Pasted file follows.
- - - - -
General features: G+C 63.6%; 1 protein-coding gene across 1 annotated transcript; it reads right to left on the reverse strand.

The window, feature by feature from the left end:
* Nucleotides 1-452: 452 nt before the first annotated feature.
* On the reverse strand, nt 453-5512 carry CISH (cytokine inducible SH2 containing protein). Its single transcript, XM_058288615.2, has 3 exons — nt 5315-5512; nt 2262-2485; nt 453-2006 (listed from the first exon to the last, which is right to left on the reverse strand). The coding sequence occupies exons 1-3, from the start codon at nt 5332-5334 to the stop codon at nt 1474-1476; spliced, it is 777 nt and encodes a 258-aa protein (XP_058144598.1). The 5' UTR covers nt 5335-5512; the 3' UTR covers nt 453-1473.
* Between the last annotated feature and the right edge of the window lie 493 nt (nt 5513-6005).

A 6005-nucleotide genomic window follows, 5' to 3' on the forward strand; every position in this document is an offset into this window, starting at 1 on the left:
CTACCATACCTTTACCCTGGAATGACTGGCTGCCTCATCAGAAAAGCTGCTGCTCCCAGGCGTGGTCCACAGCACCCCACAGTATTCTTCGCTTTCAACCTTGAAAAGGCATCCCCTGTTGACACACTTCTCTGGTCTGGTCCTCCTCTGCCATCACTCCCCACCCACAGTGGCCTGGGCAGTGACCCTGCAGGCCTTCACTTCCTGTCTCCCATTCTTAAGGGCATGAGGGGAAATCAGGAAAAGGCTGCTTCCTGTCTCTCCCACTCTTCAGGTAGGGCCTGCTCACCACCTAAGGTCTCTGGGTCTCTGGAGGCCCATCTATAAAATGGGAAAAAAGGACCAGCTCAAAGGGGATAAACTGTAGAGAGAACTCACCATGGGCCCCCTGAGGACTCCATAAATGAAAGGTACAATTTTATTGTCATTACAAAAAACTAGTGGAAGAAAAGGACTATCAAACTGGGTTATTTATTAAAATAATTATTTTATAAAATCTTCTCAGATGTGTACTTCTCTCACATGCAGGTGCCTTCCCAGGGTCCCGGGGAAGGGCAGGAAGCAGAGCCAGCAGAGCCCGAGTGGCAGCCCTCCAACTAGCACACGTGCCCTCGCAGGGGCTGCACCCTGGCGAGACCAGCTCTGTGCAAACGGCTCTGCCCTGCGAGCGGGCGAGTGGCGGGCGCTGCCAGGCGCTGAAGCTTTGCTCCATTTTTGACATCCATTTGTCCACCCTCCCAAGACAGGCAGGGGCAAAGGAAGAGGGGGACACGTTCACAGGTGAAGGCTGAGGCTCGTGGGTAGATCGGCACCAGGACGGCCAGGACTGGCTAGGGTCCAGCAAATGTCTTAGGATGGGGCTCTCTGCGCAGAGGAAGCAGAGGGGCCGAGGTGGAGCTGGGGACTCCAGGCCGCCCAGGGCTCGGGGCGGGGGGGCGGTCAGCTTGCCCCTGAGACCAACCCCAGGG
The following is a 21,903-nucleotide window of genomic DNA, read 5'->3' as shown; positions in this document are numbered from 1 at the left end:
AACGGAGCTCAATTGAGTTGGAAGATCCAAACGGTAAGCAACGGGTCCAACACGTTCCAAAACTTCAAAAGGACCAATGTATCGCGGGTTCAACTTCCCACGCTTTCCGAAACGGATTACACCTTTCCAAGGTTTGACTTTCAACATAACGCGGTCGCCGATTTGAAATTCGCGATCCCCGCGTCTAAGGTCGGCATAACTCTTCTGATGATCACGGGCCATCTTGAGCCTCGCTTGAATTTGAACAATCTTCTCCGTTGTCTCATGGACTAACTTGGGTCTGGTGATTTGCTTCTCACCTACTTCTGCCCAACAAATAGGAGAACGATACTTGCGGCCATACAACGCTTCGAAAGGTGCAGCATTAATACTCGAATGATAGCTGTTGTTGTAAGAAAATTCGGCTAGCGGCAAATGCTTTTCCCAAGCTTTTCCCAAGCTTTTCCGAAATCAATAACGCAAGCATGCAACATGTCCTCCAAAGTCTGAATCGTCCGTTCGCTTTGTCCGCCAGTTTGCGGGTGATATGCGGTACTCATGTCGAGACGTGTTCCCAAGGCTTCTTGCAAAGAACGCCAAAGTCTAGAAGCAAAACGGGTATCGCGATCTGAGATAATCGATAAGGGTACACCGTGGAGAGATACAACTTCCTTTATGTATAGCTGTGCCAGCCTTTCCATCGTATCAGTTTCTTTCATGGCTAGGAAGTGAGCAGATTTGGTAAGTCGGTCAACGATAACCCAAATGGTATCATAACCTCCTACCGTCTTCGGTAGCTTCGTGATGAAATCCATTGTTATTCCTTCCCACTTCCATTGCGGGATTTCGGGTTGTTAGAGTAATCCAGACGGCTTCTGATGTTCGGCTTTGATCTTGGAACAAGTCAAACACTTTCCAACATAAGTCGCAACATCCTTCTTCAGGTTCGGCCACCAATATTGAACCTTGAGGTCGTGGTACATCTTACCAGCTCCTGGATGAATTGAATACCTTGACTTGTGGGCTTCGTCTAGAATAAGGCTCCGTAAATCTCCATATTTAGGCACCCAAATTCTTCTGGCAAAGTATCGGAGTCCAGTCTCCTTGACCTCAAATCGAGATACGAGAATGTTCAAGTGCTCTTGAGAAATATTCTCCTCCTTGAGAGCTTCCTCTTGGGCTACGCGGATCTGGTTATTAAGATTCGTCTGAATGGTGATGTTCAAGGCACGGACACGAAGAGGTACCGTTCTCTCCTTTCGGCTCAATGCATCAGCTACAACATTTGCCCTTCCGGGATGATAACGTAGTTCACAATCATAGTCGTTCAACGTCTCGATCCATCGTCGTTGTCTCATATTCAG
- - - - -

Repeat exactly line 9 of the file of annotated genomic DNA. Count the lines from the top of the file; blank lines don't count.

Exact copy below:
AACGGAGCTCAATTGAGTTGGAAGATCCAAACGGTAAGCAACGGGTCCAACACGTTCCAAAACTTCAAAAGGACCAATGTATCGCGGGTTCAACTTCCCACGCTTTCCGAAACGGATTACACCTTTCCAAGGTTTGACTTTCAACATAACGCGGTCGCCGATTTGAAATTCGCGATCCCCGCGTCTAAGGTCGGCATAACTCTTCTGATGATCACGGGCCATCTTGAGCCTCGCTTGAATTTGAACAATCTTCTCCGTTGTCTCATGGACTAACTTGGGTCTGGTGATTTGCTTCTCACCTACTTCTGCCCAACAAATAGGAGAACGATACTTGCGGCCATACAACGCTTCGAAAGGTGCAGCATTAATACTCGAATGATAGCTGTTGTTGTAAGAAAATTCGGCTAGCGGCAAATGCTTTTCCCAAGCTTTTCCCAAGCTTTTCCGAAATCAATAACGCAAGCATGCAACATGTCCTCCAAAGTCTGAATCGTCCGTTCGCTTTGTCCGCCAGTTTGCGGGTGATATGCGGTACTCATGTCGAGACGTGTTCCCAAGGCTTCTTGCAAAGAACGCCAAAGTCTAGAAGCAAAACGGGTATCGCGATCTGAGATAATCGATAAGGGTACACCGTGGAGAGATACAACTTCCTTTATGTATAGCTGTGCCAGCCTTTCCATCGTATCAGTTTCTTTCATGGCTAGGAAGTGAGCAGATTTGGTAAGTCGGTCAACGATAACCCAAATGGTATCATAACCTCCTACCGTCTTCGGTAGCTTCGTGATGAAATCCATTGTTATTCCTTCCCACTTCCATTGCGGGATTTCGGGTTGTTAGAGTAATCCAGACGGCTTCTGATGTTCGGCTTTGATCTTGGAACAAGTCAAACACTTTCCAACATAAGTCGCAACATCCTTCTTCAGGTTCGGCCACCAATATTGAACCTTGAGGTCGTGGTACATCTTACCAGCTCCTGGATGAATTGAATACCTTGACTTGTGGGCTTCGTCTAGAATAAGGCTCCGTAAATCTCCATATTTAGGCACCCAAATTCTTCTGGCAAAGTATCGGAGTCCAGTCTCCTTGACCTCAAATCGAGATACGAGAATGTTCAAGTGCTCTTGAGAAATATTCTCCTCCTTGAGAGCTTCCTCTTGGGCTACGCGGATCTGGTTATTAAGATTCGTCTGAATGGTGATGTTCAAGGCACGGACACGAAGAGGTACCGTTCTCTCCTTTCGGCTCAATGCATCAGCTACAACATTTGCCCTTCCGGGATGATAACGTAGTTCACAATCATAGTCGTTCAACGTCTCGATCCATCGTCGTTGTCTCATATTCAG